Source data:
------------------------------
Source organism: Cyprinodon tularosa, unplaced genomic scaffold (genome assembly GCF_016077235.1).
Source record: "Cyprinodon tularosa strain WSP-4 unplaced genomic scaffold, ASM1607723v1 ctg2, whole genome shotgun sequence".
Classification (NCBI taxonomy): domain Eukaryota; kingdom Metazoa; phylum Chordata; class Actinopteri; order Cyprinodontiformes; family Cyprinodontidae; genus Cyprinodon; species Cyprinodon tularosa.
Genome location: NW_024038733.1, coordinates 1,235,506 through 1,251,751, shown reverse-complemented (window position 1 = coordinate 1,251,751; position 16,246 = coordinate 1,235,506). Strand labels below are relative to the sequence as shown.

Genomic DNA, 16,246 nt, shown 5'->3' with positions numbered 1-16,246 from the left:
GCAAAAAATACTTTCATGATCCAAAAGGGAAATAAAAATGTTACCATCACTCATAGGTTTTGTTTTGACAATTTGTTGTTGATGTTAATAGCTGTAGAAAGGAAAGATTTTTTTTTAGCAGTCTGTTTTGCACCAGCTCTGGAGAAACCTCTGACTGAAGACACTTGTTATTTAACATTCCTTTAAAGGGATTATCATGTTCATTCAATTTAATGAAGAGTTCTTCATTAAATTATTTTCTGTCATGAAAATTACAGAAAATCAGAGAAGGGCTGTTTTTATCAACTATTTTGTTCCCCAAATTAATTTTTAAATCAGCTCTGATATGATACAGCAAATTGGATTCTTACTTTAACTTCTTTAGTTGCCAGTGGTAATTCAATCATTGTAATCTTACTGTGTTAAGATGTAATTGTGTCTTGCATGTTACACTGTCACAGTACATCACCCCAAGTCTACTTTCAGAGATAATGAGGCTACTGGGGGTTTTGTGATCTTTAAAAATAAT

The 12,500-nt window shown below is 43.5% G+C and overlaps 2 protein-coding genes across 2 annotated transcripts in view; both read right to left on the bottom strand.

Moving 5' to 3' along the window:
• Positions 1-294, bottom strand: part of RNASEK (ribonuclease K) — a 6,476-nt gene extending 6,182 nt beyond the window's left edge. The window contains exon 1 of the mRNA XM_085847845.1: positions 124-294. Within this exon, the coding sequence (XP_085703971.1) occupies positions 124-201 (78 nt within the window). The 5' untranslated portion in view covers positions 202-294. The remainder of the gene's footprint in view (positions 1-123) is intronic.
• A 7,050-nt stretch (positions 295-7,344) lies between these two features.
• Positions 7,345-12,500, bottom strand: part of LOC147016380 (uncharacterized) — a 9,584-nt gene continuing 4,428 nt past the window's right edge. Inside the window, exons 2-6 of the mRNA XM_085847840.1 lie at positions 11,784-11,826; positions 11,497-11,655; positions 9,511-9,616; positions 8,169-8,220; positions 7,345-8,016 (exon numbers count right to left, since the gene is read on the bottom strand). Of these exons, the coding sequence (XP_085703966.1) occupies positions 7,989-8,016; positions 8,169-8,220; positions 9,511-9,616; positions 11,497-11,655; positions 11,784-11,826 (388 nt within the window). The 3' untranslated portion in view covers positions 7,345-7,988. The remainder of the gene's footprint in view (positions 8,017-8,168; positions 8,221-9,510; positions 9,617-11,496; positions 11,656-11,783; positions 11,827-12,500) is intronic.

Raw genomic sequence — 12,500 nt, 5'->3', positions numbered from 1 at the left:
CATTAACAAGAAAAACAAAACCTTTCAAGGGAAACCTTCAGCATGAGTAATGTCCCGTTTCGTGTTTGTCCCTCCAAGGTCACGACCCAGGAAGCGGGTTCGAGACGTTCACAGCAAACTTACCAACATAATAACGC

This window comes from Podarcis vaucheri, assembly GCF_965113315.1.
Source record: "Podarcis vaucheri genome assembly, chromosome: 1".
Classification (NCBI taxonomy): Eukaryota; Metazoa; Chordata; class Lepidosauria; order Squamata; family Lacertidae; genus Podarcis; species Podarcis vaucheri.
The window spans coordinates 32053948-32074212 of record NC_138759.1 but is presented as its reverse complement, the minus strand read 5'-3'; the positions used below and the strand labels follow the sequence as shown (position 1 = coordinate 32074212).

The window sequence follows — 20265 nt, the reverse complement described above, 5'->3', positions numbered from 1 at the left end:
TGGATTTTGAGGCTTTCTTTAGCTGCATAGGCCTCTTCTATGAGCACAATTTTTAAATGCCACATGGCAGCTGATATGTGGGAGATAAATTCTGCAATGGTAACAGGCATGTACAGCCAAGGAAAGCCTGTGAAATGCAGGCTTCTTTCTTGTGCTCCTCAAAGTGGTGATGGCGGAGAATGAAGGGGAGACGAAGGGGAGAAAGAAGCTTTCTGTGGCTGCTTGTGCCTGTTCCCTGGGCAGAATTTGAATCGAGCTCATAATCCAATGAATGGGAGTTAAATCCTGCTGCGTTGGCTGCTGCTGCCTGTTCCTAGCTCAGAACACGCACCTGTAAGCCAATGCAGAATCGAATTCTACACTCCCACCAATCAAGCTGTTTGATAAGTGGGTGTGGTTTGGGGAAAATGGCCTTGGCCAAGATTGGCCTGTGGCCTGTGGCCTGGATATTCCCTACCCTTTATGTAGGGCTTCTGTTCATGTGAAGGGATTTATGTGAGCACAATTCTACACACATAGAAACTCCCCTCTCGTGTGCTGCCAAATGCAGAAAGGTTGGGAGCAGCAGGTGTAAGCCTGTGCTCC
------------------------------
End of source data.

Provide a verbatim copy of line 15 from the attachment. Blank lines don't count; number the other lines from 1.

Source record: "Podarcis vaucheri genome assembly, chromosome: 1".